I don't know about any slow recordings, but here's a phonetic transliteration which should help you when listening. I've included the accents so you know which syllables to stress.

Páter imón, o en tís ouranís
ayiasthíto to onomá sou
elthéto i vasilía sou
yenithíto to thelimá sou
ós en ouranó ke epi tis yís
ton árton imón ton epioúsion dhós imin símeron
ke áfes imín ta ofilímata imón
ós ke imís afiemén tis ofilétes imón
ke mí isenégis imás is pirasmón
allá ríse imás apó tou poniroú

The Lord's Prayer in Greek (Classical)
http://www.youtube.com/watch?feature=player_embedded&v=H1HVKklfJwk#!

Above is a video of the Our father is at a slower pace.

Still washing my ears out from this reconstructed pronunciation scheme.
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« Reply #25 on: December 27, 2012, 04:41:07 PM »

Hello - Thanks for such a kind offer of assistance.  In a related manner, I wish to learn to speak Our Father in Greek. I have ran across a number of videos and such on the web of Our Father in Greek, but the ones that I found are spoken at a normal pace. I find it difficult to learn the prayer from a recording at the normal spoken pace without pauses so I can easily stop the video player between portions. Could you suggest an audio or video of Our father in Greek that I may learn from?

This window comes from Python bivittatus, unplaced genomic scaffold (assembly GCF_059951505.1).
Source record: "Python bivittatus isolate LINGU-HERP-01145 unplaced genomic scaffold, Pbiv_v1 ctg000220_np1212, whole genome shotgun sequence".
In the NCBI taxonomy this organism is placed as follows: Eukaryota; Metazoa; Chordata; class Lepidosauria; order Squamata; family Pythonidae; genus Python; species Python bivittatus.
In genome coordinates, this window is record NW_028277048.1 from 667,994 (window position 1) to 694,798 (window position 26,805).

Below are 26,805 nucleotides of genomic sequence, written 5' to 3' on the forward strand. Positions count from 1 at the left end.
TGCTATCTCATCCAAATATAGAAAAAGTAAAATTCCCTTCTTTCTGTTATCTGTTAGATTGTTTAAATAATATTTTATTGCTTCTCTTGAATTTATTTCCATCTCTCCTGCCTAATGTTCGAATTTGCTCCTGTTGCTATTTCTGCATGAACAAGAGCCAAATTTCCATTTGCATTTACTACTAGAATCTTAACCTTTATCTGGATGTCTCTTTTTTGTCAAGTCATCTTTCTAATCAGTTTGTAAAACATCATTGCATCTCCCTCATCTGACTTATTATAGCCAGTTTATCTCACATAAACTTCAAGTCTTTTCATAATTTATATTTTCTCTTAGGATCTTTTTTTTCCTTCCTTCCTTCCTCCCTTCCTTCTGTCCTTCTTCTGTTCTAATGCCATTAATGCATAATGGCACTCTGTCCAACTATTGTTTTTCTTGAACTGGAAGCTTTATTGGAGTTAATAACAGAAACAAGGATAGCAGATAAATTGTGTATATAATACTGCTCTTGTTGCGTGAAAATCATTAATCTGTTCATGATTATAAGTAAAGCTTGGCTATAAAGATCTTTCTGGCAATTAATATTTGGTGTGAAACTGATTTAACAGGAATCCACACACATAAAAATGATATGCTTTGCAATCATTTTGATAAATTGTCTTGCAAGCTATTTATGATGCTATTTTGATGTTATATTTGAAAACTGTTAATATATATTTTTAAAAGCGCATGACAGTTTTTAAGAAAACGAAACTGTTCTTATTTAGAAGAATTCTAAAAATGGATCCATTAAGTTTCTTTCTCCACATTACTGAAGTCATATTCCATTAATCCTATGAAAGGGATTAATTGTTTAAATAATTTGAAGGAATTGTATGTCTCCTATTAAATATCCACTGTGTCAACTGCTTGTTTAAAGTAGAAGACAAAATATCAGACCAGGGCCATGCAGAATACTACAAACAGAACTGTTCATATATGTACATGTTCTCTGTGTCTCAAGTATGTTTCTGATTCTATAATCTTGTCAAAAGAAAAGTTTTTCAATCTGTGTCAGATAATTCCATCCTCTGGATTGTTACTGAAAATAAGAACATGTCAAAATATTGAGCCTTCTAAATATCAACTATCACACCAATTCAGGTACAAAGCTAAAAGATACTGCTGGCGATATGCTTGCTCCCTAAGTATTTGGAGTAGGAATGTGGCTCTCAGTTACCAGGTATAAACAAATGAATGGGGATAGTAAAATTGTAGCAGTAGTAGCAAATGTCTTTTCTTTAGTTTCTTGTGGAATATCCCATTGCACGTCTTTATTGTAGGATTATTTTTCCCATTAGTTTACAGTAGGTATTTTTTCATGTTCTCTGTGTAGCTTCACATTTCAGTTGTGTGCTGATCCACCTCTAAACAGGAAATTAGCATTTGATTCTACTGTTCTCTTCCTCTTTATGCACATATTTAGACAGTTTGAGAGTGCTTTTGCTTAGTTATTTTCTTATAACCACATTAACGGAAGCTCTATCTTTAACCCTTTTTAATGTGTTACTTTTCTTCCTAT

I don't know about any slow recordings, but here's a phonetic transliteration which should help you when listening. I've included the accents so you know which syllables to stress.

Páter imón, o en tís ouranís
ayiasthíto to onomá sou
elthéto i vasilía sou
yenithíto to thelimá sou
ós en ouranó ke epi tis yís
ton árton imón ton epioúsion dhós imin símeron
ke áfes imín ta ofilímata imón
ós ke imís afiemén tis ofilétes imón
ke mí isenégis imás is pirasmón
allá ríse imás apó tou poniroú

The Lord's Prayer in Greek (Classical)
http://www.youtube.com/watch?feature=player_embedded&v=H1HVKklfJwk#!

Above is a video of the Our father is at a slower pace.

Still washing my ears out from this reconstructed pronunciation scheme.

It's all reconstructed.

Don't we have any real Greek philologists around here? I would think this place would have at least one. The eye rollable moments around here when people, especially Greeks, talk about the history of their language gets a bit tiring.